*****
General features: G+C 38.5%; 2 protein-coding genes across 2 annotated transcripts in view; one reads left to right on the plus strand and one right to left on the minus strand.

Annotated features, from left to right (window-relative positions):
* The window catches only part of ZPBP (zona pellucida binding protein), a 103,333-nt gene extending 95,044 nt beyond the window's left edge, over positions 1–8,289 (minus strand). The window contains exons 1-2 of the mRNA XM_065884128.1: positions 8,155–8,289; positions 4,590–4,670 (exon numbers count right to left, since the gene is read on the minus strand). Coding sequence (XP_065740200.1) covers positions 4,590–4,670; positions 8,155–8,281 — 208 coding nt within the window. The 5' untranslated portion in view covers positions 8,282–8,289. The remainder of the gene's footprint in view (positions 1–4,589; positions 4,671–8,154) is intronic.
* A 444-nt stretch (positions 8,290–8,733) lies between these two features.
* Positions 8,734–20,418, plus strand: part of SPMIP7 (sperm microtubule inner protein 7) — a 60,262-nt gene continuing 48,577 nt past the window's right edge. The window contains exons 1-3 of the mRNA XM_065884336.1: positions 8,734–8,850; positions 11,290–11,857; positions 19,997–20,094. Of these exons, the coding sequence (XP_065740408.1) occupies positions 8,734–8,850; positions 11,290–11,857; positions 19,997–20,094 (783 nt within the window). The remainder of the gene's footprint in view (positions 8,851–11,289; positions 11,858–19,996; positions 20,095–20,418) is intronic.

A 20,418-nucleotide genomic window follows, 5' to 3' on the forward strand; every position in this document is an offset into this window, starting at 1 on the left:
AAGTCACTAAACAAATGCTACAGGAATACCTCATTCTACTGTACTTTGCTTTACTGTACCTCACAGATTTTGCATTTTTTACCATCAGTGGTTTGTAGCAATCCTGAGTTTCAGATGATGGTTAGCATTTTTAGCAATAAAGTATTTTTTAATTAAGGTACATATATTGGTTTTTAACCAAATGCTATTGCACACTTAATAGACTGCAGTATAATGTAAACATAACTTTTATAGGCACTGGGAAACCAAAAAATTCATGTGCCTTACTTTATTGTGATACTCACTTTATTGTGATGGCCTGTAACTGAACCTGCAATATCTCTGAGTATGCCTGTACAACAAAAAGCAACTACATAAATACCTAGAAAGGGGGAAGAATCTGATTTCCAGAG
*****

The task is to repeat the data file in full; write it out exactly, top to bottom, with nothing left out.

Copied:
General features: G+C 38.5%; 2 protein-coding genes across 2 annotated transcripts in view; one reads left to right on the plus strand and one right to left on the minus strand.

Annotated features, from left to right (window-relative positions):
* The window catches only part of ZPBP (zona pellucida binding protein), a 103,333-nt gene extending 95,044 nt beyond the window's left edge, over positions 1–8,289 (minus strand). The window contains exons 1-2 of the mRNA XM_065884128.1: positions 8,155–8,289; positions 4,590–4,670 (exon numbers count right to left, since the gene is read on the minus strand). Coding sequence (XP_065740200.1) covers positions 4,590–4,670; positions 8,155–8,281 — 208 coding nt within the window. The 5' untranslated portion in view covers positions 8,282–8,289. The remainder of the gene's footprint in view (positions 1–4,589; positions 4,671–8,154) is intronic.
* A 444-nt stretch (positions 8,290–8,733) lies between these two features.
* Positions 8,734–20,418, plus strand: part of SPMIP7 (sperm microtubule inner protein 7) — a 60,262-nt gene continuing 48,577 nt past the window's right edge. The window contains exons 1-3 of the mRNA XM_065884336.1: positions 8,734–8,850; positions 11,290–11,857; positions 19,997–20,094. Of these exons, the coding sequence (XP_065740408.1) occupies positions 8,734–8,850; positions 11,290–11,857; positions 19,997–20,094 (783 nt within the window). The remainder of the gene's footprint in view (positions 8,851–11,289; positions 11,858–19,996; positions 20,095–20,418) is intronic.

A 20,418-nucleotide genomic window follows, 5' to 3' on the forward strand; every position in this document is an offset into this window, starting at 1 on the left:
AAGTCACTAAACAAATGCTACAGGAATACCTCATTCTACTGTACTTTGCTTTACTGTACCTCACAGATTTTGCATTTTTTACCATCAGTGGTTTGTAGCAATCCTGAGTTTCAGATGATGGTTAGCATTTTTAGCAATAAAGTATTTTTTAATTAAGGTACATATATTGGTTTTTAACCAAATGCTATTGCACACTTAATAGACTGCAGTATAATGTAAACATAACTTTTATAGGCACTGGGAAACCAAAAAATTCATGTGCCTTACTTTATTGTGATACTCACTTTATTGTGATGGCCTGTAACTGAACCTGCAATATCTCTGAGTATGCCTGTACAACAAAAAGCAACTACATAAATACCTAGAAAGGGGGAAGAATCTGATTTCCAGAG